(Reuters) -- Shares of Chipotle Mexican Grill Inc fell more than 6 percent in morning trading on Wednesday, a day after the popular burrito chain operator said it would temporarily shut a Massachusetts restaurant after four employees fell sick.
Chipotle is trying to repair its reputation after a series of food-safety incidents, including two E.Coli outbreaks that sickened about 50 people in 14 states and two separate norovirus outbreaks in Massachusetts and California.
RELATED: Previous Chipotle outbreaks
"We suspect that investors and consumers will be sensitive to this announcement, particularly in light of the adverse news flow over the last six months at Chipotle," CRT Capital analyst Lynne Collier said in note to clients.
%shareLinks-quote="The publicity around this news announcement will be another negative data-point that may affect consumer demand." type="quote" author="Lynne Collier" authordesc="Analyst" isquoteoftheday="false"%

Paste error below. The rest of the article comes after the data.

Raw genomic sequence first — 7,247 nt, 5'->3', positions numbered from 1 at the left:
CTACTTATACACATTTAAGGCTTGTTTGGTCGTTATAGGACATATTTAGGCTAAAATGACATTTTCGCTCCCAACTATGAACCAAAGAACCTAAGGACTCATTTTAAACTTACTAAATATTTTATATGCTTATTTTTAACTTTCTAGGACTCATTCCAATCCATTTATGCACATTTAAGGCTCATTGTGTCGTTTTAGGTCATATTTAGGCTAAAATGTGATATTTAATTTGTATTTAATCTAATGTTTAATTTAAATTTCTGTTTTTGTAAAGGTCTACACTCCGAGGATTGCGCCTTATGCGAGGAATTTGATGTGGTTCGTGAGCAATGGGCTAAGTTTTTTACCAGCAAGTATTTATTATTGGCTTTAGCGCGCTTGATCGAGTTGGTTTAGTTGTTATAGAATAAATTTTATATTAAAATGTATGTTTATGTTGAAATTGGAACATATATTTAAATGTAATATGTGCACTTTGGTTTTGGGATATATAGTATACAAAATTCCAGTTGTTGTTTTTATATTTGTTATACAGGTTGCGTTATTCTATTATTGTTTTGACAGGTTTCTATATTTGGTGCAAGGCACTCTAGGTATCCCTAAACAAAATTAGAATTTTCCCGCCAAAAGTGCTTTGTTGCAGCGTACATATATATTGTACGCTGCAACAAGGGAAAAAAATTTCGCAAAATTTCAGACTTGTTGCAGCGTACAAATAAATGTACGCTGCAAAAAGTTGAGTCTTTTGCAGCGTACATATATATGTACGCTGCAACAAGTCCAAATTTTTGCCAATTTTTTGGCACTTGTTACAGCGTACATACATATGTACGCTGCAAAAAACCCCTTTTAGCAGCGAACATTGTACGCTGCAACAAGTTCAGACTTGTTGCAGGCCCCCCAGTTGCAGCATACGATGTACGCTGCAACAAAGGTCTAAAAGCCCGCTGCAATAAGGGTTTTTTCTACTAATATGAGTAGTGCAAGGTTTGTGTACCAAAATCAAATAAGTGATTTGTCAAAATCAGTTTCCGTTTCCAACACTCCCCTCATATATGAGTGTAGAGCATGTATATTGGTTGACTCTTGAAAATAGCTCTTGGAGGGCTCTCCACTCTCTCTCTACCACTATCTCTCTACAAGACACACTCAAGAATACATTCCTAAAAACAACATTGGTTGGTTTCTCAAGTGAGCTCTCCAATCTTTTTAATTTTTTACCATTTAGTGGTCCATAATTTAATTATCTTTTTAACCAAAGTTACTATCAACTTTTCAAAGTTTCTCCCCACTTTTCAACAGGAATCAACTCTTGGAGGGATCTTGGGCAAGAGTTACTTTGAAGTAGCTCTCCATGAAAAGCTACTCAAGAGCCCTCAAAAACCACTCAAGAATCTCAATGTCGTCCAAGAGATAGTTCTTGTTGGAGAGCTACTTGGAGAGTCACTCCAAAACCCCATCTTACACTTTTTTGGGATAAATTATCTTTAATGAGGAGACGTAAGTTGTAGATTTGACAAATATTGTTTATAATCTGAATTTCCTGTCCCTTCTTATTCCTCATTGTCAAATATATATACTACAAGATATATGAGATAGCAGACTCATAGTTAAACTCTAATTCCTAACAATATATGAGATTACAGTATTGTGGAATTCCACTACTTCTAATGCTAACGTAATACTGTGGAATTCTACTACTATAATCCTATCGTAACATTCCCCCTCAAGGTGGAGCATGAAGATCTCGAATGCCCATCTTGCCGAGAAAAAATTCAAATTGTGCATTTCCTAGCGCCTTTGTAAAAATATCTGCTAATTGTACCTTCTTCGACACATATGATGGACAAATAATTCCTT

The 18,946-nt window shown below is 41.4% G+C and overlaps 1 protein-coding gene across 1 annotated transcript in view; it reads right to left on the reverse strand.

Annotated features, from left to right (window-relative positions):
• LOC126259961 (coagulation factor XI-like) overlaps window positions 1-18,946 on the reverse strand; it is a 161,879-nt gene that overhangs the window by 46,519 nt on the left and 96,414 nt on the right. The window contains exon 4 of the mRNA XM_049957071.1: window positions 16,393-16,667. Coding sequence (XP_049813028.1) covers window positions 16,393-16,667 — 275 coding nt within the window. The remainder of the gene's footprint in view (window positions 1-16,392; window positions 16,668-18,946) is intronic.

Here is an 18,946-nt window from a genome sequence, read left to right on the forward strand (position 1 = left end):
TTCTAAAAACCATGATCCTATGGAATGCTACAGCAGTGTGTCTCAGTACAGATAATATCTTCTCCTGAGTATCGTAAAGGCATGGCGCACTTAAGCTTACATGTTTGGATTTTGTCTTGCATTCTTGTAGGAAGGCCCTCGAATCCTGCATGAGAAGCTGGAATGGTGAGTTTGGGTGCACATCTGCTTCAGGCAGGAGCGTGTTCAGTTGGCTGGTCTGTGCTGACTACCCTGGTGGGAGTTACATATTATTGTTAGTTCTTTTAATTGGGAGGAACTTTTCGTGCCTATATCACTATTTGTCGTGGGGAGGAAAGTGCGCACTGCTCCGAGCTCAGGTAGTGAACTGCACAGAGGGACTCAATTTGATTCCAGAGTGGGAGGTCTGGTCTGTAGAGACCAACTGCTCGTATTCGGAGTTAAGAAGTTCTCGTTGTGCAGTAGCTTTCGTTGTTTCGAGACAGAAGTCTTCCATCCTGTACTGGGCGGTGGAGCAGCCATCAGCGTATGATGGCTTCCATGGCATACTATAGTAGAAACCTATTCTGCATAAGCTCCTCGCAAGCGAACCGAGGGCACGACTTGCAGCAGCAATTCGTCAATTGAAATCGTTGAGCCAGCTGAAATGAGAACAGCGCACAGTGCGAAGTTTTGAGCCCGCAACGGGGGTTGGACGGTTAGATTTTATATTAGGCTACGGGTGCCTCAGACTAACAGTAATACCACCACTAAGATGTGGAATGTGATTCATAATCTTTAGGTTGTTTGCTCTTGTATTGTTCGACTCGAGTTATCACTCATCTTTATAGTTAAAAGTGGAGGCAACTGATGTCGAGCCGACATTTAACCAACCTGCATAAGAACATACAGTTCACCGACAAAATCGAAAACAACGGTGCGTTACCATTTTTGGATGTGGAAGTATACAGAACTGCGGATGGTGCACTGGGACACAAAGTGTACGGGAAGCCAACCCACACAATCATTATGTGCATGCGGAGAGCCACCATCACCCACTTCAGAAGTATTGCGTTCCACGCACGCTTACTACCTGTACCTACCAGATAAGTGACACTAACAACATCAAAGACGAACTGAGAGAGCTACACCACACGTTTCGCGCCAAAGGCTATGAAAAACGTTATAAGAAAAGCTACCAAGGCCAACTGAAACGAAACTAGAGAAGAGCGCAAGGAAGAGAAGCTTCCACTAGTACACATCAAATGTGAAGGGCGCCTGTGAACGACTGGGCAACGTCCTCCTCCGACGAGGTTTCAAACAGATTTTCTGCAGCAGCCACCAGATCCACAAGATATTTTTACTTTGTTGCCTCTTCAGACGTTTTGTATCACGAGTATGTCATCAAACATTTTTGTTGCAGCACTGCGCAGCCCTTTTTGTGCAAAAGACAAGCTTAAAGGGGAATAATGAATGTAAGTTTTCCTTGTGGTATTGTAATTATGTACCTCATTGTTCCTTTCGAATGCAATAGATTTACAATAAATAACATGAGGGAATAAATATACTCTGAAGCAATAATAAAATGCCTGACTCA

Chipotle's sales have fallen sharply since the E. Coli outbreaks late last year. Sales in the quarter ended Jan. 31 were down 18 percent compared with the third quarter.
The restaurant hit by the latest food scare, in the town of Billerica, outside Boston, was closed for a full cleaning, company spokesman Chris Arnold said on Tuesday.
The company and the Massachusetts Department of Public Health said that no customers were known to be sick.
"This is under investigation by local health department," Massachusetts DPH spokesman Scott Zoback said by email.
Chipotle did not immediately respond to requests for comment or additional information on Wednesday.
The company temporarily closed all of its U.S. restaurants on Feb. 8 during prime lunchtime hours to hold staff meetings on food safety.
Up to Tuesday's close of $524.69, the company's stock had fallen about 18 percent since the first E.coli outbreak was reported on Oct. 31.
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